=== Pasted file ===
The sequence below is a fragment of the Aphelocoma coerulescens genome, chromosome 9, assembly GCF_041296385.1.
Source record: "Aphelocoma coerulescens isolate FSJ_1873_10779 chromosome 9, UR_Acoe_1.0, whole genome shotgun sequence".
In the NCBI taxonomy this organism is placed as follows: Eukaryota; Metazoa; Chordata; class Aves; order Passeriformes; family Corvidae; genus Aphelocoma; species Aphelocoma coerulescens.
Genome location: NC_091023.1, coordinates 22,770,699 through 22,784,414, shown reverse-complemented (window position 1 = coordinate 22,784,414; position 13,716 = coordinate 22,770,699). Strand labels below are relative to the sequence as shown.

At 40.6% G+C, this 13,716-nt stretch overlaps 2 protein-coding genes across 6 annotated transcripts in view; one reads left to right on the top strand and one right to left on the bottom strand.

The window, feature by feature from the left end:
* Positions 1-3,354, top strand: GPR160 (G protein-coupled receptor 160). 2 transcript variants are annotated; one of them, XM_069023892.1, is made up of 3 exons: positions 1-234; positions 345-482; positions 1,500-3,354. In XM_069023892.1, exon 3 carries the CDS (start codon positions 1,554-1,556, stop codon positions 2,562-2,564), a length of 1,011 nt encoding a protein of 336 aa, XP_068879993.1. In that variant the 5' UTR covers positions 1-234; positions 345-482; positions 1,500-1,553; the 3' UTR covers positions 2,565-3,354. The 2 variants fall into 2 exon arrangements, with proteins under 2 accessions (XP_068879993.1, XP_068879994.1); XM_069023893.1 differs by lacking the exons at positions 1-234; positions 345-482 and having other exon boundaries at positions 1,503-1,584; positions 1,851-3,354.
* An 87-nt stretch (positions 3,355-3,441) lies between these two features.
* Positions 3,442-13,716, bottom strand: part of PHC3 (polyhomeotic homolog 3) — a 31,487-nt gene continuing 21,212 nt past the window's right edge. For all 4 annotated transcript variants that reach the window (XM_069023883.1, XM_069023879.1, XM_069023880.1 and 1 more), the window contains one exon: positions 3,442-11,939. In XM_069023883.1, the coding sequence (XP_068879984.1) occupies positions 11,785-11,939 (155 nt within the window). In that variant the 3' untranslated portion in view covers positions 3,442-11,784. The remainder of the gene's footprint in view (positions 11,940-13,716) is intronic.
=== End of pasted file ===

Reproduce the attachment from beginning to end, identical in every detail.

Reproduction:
The sequence below is a fragment of the Aphelocoma coerulescens genome, chromosome 9, assembly GCF_041296385.1.
Source record: "Aphelocoma coerulescens isolate FSJ_1873_10779 chromosome 9, UR_Acoe_1.0, whole genome shotgun sequence".
In the NCBI taxonomy this organism is placed as follows: Eukaryota; Metazoa; Chordata; class Aves; order Passeriformes; family Corvidae; genus Aphelocoma; species Aphelocoma coerulescens.
Genome location: NC_091023.1, coordinates 22,770,699 through 22,784,414, shown reverse-complemented (window position 1 = coordinate 22,784,414; position 13,716 = coordinate 22,770,699). Strand labels below are relative to the sequence as shown.

At 40.6% G+C, this 13,716-nt stretch overlaps 2 protein-coding genes across 6 annotated transcripts in view; one reads left to right on the top strand and one right to left on the bottom strand.

The window, feature by feature from the left end:
* Positions 1-3,354, top strand: GPR160 (G protein-coupled receptor 160). 2 transcript variants are annotated; one of them, XM_069023892.1, is made up of 3 exons: positions 1-234; positions 345-482; positions 1,500-3,354. In XM_069023892.1, exon 3 carries the CDS (start codon positions 1,554-1,556, stop codon positions 2,562-2,564), a length of 1,011 nt encoding a protein of 336 aa, XP_068879993.1. In that variant the 5' UTR covers positions 1-234; positions 345-482; positions 1,500-1,553; the 3' UTR covers positions 2,565-3,354. The 2 variants fall into 2 exon arrangements, with proteins under 2 accessions (XP_068879993.1, XP_068879994.1); XM_069023893.1 differs by lacking the exons at positions 1-234; positions 345-482 and having other exon boundaries at positions 1,503-1,584; positions 1,851-3,354.
* An 87-nt stretch (positions 3,355-3,441) lies between these two features.
* Positions 3,442-13,716, bottom strand: part of PHC3 (polyhomeotic homolog 3) — a 31,487-nt gene continuing 21,212 nt past the window's right edge. For all 4 annotated transcript variants that reach the window (XM_069023883.1, XM_069023879.1, XM_069023880.1 and 1 more), the window contains one exon: positions 3,442-11,939. In XM_069023883.1, the coding sequence (XP_068879984.1) occupies positions 11,785-11,939 (155 nt within the window). In that variant the 3' untranslated portion in view covers positions 3,442-11,784. The remainder of the gene's footprint in view (positions 11,940-13,716) is intronic.